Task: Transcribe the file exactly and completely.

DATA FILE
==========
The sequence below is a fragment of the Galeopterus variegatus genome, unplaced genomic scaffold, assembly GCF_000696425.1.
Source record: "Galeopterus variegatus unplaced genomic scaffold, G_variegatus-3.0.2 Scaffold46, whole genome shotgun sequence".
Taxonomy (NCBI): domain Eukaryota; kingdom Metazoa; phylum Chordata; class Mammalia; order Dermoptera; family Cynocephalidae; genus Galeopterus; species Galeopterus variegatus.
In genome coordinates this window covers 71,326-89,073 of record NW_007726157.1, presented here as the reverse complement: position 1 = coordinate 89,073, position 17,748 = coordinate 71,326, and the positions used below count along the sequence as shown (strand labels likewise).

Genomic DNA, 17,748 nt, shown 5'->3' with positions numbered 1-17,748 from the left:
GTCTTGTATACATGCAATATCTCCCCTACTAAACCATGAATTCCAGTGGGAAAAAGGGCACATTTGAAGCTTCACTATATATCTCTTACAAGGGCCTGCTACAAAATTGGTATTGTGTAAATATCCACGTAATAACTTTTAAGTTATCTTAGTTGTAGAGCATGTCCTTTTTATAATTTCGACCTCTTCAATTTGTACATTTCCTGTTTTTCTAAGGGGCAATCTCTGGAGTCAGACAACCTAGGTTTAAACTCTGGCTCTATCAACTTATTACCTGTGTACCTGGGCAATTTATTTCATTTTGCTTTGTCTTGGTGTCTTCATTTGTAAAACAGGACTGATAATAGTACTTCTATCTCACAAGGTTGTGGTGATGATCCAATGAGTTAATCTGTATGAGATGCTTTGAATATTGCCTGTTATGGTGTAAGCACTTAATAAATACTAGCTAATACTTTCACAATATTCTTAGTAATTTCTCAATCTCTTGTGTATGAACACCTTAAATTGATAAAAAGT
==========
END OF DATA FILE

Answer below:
The sequence below is a fragment of the Galeopterus variegatus genome, unplaced genomic scaffold, assembly GCF_000696425.1.
Source record: "Galeopterus variegatus unplaced genomic scaffold, G_variegatus-3.0.2 Scaffold46, whole genome shotgun sequence".
Taxonomy (NCBI): domain Eukaryota; kingdom Metazoa; phylum Chordata; class Mammalia; order Dermoptera; family Cynocephalidae; genus Galeopterus; species Galeopterus variegatus.
In genome coordinates this window covers 71,326-89,073 of record NW_007726157.1, presented here as the reverse complement: position 1 = coordinate 89,073, position 17,748 = coordinate 71,326, and the positions used below count along the sequence as shown (strand labels likewise).

Genomic DNA, 17,748 nt, shown 5'->3' with positions numbered 1-17,748 from the left:
GTCTTGTATACATGCAATATCTCCCCTACTAAACCATGAATTCCAGTGGGAAAAAGGGCACATTTGAAGCTTCACTATATATCTCTTACAAGGGCCTGCTACAAAATTGGTATTGTGTAAATATCCACGTAATAACTTTTAAGTTATCTTAGTTGTAGAGCATGTCCTTTTTATAATTTCGACCTCTTCAATTTGTACATTTCCTGTTTTTCTAAGGGGCAATCTCTGGAGTCAGACAACCTAGGTTTAAACTCTGGCTCTATCAACTTATTACCTGTGTACCTGGGCAATTTATTTCATTTTGCTTTGTCTTGGTGTCTTCATTTGTAAAACAGGACTGATAATAGTACTTCTATCTCACAAGGTTGTGGTGATGATCCAATGAGTTAATCTGTATGAGATGCTTTGAATATTGCCTGTTATGGTGTAAGCACTTAATAAATACTAGCTAATACTTTCACAATATTCTTAGTAATTTCTCAATCTCTTGTGTATGAACACCTTAAATTGATAAAAAGT